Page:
Live at Loch Lomond - The Sex Pistols
- Doug Johnstone
- 31 July 2008
Thirty-one years after their incendiary debut album helped reshape the musical landscape, the Sex Pistols are back and headlining festivals. Doug Johnstone ponders the return of Rotten and co
‘No future, no future, no future for me.’ Those words, penned by John Lydon (aka Johnny Rotten) back in 1976, expressed not only Lydon’s feelings, not only his band The Sex Pistols’ attitude to life, not only the stance of the fearsome punk movement they sprang from, but also, it seemed, the whole mood of a nation.
It’s very easy to imagine exactly what he and his bandmates would have said back then if you’d told them that rather than no future, they would in fact have a long and successful one: as reality television celebrities, as newly-adopted cultural icons and as music festival headliners. They would’ve laughed into their pints and told you to fuck off.
These days, The Sex Pistols are massive. Their headline appearance at Live at Loch Lomond in August is the latest step in their recent remarkable resurgence, resurrected from nowhere to the helm of the current trend for rock’n’roll nostalgia. This is 2008, not 1998, but just look at the recent headliners at T in the Park: The Verve, Stereophonics, Rage Against the Machine, Primal Scream and R.E.M.
On the one hand, it’s hard to begrudge Lydon and co their chance to cash in. By all accounts they got royally screwed first time round and besides, they never claimed any moral high ground about their music in the first place. They vehemently hated the establishment and all it stood for, but they certainly weren’t preachers for altruistic music-making.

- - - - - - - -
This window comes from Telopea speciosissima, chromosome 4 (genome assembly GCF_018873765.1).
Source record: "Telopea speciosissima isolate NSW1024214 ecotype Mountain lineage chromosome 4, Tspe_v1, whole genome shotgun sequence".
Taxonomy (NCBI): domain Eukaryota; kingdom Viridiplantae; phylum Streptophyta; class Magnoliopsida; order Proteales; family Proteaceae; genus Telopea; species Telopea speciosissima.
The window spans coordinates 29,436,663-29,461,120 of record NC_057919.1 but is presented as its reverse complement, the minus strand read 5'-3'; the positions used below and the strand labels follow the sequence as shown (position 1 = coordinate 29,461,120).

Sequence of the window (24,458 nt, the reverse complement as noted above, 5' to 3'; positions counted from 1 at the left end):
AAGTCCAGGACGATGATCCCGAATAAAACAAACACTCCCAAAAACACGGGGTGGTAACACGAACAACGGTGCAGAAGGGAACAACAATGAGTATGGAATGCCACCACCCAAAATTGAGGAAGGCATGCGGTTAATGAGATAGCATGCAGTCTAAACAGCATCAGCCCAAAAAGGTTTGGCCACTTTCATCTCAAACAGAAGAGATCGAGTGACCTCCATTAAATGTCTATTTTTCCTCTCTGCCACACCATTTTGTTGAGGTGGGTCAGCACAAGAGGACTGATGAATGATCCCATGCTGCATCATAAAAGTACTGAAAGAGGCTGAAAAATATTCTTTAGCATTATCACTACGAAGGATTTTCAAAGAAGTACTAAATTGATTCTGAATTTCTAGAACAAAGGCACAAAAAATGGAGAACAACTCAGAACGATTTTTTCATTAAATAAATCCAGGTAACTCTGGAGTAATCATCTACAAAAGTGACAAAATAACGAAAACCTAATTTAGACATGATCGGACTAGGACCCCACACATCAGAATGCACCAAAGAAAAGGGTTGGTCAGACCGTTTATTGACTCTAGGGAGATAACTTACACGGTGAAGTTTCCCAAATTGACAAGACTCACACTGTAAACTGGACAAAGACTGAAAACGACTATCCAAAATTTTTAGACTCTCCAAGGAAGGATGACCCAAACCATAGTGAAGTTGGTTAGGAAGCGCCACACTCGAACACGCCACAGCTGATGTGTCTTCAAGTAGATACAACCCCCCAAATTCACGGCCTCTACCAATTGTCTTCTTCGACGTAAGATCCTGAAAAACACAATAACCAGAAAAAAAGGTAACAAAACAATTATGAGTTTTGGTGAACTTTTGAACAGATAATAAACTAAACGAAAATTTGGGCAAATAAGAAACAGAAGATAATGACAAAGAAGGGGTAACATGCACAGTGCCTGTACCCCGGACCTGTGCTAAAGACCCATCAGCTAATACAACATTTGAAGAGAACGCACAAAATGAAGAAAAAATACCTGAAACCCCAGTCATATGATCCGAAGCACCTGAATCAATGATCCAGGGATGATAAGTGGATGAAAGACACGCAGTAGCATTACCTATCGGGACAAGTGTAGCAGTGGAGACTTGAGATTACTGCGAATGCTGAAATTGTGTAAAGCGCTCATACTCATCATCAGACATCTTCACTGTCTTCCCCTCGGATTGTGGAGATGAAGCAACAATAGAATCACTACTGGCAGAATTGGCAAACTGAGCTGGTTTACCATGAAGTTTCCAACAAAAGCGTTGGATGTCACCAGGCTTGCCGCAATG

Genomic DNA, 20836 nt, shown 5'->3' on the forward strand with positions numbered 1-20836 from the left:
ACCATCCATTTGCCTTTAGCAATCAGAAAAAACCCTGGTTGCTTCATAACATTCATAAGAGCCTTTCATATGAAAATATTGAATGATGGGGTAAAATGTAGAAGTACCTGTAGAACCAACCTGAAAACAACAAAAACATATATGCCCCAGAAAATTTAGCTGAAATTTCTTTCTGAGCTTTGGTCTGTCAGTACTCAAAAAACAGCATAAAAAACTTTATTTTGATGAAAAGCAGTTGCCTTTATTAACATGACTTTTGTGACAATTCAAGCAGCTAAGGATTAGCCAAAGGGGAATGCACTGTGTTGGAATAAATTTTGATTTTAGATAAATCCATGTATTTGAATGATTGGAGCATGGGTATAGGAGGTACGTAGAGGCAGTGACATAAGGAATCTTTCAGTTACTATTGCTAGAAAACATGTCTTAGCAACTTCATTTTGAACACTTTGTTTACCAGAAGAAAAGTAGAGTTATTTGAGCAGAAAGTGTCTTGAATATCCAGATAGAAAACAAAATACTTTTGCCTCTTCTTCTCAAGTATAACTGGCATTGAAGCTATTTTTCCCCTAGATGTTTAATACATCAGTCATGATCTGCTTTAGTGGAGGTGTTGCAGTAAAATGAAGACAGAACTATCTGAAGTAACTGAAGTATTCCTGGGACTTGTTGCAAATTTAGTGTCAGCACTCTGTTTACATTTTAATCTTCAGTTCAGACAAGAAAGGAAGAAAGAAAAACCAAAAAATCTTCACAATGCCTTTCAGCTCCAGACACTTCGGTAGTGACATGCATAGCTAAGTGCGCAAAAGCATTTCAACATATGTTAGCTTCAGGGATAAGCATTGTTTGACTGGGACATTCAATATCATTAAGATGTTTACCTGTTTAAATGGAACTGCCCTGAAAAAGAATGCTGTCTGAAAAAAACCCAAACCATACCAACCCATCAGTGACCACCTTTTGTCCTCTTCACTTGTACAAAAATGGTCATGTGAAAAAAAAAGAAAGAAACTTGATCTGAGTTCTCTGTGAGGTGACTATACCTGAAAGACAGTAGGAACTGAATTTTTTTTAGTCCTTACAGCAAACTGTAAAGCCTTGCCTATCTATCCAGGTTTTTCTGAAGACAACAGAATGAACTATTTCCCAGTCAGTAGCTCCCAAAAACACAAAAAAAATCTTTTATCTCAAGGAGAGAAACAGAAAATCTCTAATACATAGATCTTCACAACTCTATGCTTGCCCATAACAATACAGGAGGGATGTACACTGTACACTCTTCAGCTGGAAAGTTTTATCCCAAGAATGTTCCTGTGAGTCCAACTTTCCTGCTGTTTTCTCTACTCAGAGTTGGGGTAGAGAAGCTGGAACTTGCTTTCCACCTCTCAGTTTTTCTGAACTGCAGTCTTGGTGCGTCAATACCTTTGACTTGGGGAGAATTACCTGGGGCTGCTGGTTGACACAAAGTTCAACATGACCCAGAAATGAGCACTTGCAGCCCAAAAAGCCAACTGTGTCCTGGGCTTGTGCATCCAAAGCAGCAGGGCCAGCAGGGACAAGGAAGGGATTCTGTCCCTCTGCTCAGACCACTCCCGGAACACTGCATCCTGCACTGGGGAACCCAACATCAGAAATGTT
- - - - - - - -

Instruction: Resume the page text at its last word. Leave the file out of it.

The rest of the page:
However, as Lydon takes the stage at Loch Lomond, there might be something niggling away at him. Punk was a slash and burn musical revolution, wiping out everything that went before it. Before 1976, the charts and festivals were full of hoary old dinosaur rockers, and the Pistols were at the centre of the storm which did away with all that. Isn’t all this retrospective lust for past music a bit unhealthy? Isn’t it stifling the progress of this century’s new, innovative bands?
Even asking such questions seems futile in the face of punters voting with their wallets. People want to see the Sex Pistols. Perhaps because of the legends surrounding them, perhaps because they want a piece of that visceral thrill they missed first time round. Whatever the resason, Lydon and his cohorts still have plenty of bite and bile to them. They recently refused to acknowledge their induction into the Rock’n’Roll Hall of Fame, calling it ‘a piss stain’, so maybe they’re not quite ready for the musicians museum just yet.
Sex Pistols headline the Main Stage at Live at Loch Lomond, Sun 3 Aug.